Zapped by negative gamma in Japan
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Zapped by negative gamma in Japan

It's all in the price

Shareholder value is a convertible issue

The convertible bond market seems to be proving the dictum that there's no such thing as bad publicity except for your own obituary. The prominent role that Japanese bank convertibles played in equity-derivative losses suffered by UBS last year, and which contributed to the bank's relegation to junior partner in the merger with SBC, has done little to lessen investors' enthusiasm for the product. However, market participants agree that UBS was far from alone in getting its fingers burnt.

"Most convertible arbitrageurs lost money," says Jeremy Howard, head of convertible research at Deutsche Morgan Grenfell. "The question is how much? I don't think many people didn't suffer some pain."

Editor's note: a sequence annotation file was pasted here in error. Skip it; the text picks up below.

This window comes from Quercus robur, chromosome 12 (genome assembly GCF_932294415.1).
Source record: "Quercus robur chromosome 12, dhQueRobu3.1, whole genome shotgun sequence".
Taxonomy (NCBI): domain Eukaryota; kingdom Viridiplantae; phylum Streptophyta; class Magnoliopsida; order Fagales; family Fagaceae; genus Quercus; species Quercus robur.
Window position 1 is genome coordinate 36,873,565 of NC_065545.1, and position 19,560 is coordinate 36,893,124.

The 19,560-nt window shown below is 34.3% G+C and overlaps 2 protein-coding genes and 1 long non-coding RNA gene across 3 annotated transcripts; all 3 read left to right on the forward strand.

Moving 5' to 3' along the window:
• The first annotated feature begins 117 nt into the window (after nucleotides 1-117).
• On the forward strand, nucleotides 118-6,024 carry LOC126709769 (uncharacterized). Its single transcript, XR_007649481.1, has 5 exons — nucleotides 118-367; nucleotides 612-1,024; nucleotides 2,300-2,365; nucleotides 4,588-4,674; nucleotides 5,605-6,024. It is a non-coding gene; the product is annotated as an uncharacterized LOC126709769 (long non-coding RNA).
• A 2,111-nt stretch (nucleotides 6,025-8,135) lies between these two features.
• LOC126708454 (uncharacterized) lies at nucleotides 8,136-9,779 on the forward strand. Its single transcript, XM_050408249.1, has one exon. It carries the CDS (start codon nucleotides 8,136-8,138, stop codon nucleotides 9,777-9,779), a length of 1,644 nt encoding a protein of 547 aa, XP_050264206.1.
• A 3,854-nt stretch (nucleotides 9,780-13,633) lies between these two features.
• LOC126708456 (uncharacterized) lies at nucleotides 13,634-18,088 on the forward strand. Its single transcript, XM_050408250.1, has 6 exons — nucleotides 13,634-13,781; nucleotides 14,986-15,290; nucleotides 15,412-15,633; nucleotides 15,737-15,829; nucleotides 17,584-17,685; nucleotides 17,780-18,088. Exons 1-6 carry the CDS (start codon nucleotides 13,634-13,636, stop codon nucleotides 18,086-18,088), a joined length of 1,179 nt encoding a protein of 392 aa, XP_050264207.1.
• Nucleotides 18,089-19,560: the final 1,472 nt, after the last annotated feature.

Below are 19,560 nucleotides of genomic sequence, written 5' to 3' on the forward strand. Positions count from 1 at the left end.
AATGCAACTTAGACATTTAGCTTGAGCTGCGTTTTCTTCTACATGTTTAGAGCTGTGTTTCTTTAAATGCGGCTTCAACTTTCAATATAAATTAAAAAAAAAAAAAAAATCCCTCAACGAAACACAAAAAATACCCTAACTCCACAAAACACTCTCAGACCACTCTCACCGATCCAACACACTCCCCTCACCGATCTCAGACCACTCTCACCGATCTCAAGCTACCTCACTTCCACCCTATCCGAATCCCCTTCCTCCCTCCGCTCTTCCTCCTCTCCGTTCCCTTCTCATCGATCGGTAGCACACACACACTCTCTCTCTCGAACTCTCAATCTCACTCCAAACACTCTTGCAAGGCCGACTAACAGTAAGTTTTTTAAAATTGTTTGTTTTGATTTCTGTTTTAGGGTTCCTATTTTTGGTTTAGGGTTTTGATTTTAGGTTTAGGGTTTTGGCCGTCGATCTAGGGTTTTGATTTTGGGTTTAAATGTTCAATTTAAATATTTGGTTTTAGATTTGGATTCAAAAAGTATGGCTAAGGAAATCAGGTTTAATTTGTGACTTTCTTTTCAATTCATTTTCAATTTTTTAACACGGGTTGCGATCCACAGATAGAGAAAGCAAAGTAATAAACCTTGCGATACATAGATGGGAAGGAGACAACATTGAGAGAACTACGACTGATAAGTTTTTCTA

The products that caused the losses are very distinctive, almost a separate asset class. Unlike normal convertibles, conversion of the bonds into equity is mandatory at maturity, so allowing Japanese banks to treat them as tier-one capital. The price at which the bonds can be converted into equity can also be reset periodically should the share price decline.

"Very few people understand resets. Most firms don't even have the models to deal with them," says Daniel Palmer, executive director at Morgan Stanley Dean Witter.

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